The original 1885 Alachua County Court House had a rounded roof. One of the twin copper lion statues is visible above the arched doorway, under the Florida coat of arms.
OUR TIME >> LOCAL CLOCK TOWERS
The downtown Gainesville clock tower (opposite) houses the original Seth Thomas clock from the courthouse.
GAINESVILLE’S CLOCK TOWERS KEEP THE PAST ALIVE
Ticktock W R ITTEN BY PEGGY M ACDONA LD
For most of Gainesville’s first hundred years, the Seth Thomas clock from the 1885 Alachua County Court House was the heartbeat of downtown Gainesville. It could be heard as far away as Northwest 13 th St., Gainesville native Theodore P. Crom remembers. The courthouse clock was housed in a red brick building that represented the height of modernity. In 1884, the year before construction began on the county’s second courthouse, almost every building in Gainesville was constructed of wood, according to Charles Hildreth and Merlin Cox’s 1981 book, “History of Gainesville, Florida 1854 – 1979.” Devastating fires in 1884 and 1886 destroyed many of the wooden buildings on the courthouse square. Of the buildings that replaced the original wooden structures, none was more ornate than the red brick courthouse, which was adorned with a copper lion statue and 76 |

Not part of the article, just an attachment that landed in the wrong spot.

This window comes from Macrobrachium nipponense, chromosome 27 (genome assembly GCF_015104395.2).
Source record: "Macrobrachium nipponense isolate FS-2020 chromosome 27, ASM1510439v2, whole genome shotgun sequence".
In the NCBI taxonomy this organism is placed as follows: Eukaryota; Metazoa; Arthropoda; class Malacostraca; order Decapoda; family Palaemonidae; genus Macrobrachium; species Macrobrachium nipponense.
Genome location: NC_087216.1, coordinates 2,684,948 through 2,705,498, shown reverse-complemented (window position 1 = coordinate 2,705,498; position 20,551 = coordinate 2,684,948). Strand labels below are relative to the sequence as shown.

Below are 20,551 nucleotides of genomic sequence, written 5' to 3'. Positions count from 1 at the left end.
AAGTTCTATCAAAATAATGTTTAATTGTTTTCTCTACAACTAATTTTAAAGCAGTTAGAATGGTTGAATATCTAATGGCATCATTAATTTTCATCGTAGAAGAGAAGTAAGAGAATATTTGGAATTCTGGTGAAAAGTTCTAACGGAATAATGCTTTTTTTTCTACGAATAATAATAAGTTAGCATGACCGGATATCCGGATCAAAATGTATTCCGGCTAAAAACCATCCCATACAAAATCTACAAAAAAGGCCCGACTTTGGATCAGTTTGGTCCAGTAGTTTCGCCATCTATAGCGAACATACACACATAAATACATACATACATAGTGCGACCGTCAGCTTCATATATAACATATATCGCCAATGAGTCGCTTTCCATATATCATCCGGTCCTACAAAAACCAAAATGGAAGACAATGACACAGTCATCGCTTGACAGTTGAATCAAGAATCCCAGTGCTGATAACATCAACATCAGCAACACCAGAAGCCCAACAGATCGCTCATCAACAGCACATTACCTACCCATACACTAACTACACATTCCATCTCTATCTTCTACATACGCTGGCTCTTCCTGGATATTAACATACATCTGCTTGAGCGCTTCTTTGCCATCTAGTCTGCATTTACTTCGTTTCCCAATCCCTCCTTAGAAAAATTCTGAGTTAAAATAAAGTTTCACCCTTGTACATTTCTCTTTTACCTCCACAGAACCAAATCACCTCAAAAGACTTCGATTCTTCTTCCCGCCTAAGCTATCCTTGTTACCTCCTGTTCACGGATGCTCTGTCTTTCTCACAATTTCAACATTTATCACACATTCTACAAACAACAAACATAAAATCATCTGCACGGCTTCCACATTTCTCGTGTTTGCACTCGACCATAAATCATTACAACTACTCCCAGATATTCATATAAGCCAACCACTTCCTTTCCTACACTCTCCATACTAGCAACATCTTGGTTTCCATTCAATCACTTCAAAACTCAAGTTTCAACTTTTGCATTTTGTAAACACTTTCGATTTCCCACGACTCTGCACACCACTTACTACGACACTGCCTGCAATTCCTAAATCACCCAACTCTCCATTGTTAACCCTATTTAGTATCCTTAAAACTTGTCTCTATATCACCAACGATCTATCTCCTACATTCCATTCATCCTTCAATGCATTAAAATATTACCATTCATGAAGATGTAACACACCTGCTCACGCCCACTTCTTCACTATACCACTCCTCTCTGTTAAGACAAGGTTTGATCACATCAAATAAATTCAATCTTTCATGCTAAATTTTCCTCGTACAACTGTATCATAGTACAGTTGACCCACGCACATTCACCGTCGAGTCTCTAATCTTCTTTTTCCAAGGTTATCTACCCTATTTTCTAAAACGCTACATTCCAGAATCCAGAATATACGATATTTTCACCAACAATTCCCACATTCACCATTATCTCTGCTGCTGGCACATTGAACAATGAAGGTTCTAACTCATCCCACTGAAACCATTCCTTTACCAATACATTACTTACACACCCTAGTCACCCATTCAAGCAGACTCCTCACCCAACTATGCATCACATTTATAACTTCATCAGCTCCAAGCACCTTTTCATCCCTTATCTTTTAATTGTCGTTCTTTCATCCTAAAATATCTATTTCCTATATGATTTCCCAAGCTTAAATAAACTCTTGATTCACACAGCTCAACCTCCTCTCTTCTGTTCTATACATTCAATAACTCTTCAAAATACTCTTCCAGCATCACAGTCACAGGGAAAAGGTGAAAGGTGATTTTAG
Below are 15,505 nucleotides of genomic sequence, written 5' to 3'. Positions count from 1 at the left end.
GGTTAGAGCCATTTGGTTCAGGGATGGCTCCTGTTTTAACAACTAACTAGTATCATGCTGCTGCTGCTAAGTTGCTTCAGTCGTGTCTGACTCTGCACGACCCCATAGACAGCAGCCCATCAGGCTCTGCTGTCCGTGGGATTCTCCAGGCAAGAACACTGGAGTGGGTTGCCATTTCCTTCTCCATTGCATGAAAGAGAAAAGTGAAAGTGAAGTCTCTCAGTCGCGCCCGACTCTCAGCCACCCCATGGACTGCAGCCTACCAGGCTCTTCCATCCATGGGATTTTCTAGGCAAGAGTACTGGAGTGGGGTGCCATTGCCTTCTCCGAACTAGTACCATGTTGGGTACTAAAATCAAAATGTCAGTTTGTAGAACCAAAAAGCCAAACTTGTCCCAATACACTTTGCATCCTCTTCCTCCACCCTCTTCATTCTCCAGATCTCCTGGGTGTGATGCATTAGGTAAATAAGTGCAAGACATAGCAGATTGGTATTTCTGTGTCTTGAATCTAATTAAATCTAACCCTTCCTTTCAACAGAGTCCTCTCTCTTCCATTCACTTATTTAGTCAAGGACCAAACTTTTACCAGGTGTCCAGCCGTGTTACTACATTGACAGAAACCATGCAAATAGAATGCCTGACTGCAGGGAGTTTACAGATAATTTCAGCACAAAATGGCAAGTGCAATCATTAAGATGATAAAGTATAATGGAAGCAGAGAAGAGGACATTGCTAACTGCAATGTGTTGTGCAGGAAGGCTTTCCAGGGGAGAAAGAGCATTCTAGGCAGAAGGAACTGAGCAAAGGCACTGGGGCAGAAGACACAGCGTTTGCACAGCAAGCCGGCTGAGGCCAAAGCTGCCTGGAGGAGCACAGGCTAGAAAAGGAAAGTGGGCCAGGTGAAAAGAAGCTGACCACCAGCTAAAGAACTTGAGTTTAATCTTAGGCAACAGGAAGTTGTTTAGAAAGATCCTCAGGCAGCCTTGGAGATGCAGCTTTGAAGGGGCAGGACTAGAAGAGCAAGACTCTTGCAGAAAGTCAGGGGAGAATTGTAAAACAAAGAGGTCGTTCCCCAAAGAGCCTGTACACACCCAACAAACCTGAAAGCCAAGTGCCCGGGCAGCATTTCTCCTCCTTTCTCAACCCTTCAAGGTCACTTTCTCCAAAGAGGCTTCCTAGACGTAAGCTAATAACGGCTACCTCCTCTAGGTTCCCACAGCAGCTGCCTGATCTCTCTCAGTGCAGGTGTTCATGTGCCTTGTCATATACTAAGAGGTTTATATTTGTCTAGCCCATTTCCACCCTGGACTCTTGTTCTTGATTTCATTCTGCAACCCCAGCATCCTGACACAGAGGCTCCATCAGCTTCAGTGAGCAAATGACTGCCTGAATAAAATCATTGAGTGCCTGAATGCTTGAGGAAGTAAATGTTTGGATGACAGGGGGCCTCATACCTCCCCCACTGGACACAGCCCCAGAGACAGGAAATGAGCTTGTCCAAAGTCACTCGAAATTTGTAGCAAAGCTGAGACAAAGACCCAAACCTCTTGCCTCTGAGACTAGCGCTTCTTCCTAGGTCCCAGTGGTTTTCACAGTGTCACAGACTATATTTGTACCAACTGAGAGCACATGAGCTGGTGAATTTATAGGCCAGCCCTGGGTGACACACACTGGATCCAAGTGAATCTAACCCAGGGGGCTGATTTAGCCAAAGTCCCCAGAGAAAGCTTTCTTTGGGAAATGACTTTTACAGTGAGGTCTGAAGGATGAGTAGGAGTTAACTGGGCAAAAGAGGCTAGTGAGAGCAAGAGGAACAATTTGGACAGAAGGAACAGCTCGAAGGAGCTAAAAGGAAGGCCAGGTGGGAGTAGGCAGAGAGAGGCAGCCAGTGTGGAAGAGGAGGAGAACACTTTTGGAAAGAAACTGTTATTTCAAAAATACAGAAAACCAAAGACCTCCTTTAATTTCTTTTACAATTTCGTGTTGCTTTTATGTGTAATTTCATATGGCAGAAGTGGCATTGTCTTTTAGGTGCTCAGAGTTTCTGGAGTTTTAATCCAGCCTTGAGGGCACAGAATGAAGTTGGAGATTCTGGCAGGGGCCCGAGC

OUR TOWN MAGAZINE
Florida coat of arms on the north and south sides of the building. In 1888, the solemn gong of the courthouse clock tolled as the last yellow fever epidemic swept through Gainesville. In 1905, the clock emitted a more celebratory series of chimes as the town marked its greatest victory—the relocation of the University of Florida from Lake City to Gainesville—with a torchlight parade. In 1903, the clock tower announced the arrival of Booker T. Washington as a crowd of approximately 2,000 people tried to push their way into the courthouse to hear him speak after the recent publication of his autobiography, “Up From Slavery.” Later, the clock kept the time while the jury heard evidence PHOTOGRAPHY: MATHESON HISTORY MUSEUM, PEGGY MACDONALD